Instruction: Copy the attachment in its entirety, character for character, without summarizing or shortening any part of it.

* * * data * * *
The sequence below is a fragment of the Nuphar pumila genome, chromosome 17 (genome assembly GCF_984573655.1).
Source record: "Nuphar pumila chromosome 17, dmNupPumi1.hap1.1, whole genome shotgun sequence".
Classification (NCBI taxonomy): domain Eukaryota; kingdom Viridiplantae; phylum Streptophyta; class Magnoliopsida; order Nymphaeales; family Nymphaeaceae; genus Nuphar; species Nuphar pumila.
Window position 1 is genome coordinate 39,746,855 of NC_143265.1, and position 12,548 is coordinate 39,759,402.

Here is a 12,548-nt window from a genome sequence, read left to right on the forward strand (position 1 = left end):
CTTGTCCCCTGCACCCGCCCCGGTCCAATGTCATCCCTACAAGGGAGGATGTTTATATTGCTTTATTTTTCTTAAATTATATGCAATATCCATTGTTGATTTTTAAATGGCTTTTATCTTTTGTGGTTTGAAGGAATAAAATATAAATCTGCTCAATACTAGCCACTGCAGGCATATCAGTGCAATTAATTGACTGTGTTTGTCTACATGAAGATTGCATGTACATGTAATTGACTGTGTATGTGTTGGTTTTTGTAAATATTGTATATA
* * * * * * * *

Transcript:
The sequence below is a fragment of the Nuphar pumila genome, chromosome 17 (genome assembly GCF_984573655.1).
Source record: "Nuphar pumila chromosome 17, dmNupPumi1.hap1.1, whole genome shotgun sequence".
Classification (NCBI taxonomy): domain Eukaryota; kingdom Viridiplantae; phylum Streptophyta; class Magnoliopsida; order Nymphaeales; family Nymphaeaceae; genus Nuphar; species Nuphar pumila.
Window position 1 is genome coordinate 39,746,855 of NC_143265.1, and position 12,548 is coordinate 39,759,402.

Here is a 12,548-nt window from a genome sequence, read left to right on the forward strand (position 1 = left end):
CTTGTCCCCTGCACCCGCCCCGGTCCAATGTCATCCCTACAAGGGAGGATGTTTATATTGCTTTATTTTTCTTAAATTATATGCAATATCCATTGTTGATTTTTAAATGGCTTTTATCTTTTGTGGTTTGAAGGAATAAAATATAAATCTGCTCAATACTAGCCACTGCAGGCATATCAGTGCAATTAATTGACTGTGTTTGTCTACATGAAGATTGCATGTACATGTAATTGACTGTGTATGTGTTGGTTTTTGTAAATATTGTATATA